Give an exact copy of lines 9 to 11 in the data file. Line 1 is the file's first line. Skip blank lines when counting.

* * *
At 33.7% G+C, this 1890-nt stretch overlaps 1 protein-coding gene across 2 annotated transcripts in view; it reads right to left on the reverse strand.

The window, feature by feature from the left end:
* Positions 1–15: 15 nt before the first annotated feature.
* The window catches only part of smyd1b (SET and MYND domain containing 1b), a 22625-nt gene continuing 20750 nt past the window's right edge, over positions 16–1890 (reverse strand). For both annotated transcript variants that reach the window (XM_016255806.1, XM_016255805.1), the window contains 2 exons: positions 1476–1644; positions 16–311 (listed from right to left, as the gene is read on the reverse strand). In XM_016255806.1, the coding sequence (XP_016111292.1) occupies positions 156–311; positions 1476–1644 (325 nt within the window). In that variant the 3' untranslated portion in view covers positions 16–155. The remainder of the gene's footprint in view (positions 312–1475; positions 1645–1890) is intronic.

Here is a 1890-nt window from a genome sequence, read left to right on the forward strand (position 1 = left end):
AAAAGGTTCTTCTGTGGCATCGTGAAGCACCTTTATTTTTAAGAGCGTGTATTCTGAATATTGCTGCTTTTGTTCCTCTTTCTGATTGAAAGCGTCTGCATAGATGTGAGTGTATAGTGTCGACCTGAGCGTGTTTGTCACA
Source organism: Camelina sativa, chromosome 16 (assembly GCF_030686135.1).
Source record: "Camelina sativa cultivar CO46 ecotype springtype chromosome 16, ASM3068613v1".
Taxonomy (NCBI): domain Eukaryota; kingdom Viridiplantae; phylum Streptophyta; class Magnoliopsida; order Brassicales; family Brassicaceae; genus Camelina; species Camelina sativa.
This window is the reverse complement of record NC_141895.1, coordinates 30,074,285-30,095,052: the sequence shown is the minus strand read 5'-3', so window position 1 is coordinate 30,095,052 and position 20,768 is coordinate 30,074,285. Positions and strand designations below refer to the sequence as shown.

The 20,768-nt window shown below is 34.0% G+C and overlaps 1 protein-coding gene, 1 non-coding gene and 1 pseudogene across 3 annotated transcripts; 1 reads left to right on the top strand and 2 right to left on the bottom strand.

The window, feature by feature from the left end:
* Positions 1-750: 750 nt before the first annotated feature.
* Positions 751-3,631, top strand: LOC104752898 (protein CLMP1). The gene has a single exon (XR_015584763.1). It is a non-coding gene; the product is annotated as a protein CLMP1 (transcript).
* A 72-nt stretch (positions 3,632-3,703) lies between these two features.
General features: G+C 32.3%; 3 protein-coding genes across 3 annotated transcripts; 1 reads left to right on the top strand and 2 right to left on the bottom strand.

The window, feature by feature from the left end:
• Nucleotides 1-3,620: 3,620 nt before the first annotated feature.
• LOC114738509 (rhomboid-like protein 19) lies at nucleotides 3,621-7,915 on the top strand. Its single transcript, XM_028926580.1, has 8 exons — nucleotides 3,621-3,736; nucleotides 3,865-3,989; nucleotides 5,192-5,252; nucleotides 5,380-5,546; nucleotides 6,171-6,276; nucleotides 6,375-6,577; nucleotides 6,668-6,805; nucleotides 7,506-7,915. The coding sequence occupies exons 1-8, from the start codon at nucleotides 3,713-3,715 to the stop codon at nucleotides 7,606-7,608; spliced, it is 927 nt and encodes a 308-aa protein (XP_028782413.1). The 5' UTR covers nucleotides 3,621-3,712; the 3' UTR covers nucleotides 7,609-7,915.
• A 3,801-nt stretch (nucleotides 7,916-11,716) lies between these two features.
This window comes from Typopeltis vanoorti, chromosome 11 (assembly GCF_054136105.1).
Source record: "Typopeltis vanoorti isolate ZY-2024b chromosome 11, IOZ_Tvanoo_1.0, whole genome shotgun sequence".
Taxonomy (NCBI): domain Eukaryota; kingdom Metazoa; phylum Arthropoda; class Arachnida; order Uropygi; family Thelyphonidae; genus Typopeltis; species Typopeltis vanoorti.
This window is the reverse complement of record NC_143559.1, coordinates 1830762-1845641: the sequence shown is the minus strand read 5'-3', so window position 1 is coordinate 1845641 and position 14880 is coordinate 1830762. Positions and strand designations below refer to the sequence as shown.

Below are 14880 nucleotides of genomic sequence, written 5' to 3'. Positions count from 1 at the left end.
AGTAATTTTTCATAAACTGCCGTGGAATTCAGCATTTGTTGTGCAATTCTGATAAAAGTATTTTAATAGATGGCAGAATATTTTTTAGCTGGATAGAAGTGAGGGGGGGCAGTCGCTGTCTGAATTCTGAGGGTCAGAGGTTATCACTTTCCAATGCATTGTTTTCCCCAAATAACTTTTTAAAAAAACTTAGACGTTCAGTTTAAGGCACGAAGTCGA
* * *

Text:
Taxonomy (NCBI): domain Eukaryota; kingdom Viridiplantae; phylum Streptophyta; class Magnoliopsida; order Brassicales; family Brassicaceae; genus Camelina; species Camelina sativa.
This window is the reverse complement of record NC_141895.1, coordinates 30,074,285-30,095,052: the sequence shown is the minus strand read 5'-3', so window position 1 is coordinate 30,095,052 and position 20,768 is coordinate 30,074,285. Positions and strand designations below refer to the sequence as shown.

The 20,768-nt window shown below is 34.0% G+C and overlaps 1 protein-coding gene, 1 non-coding gene and 1 pseudogene across 3 annotated transcripts; 1 reads left to right on the top strand and 2 right to left on the bottom strand.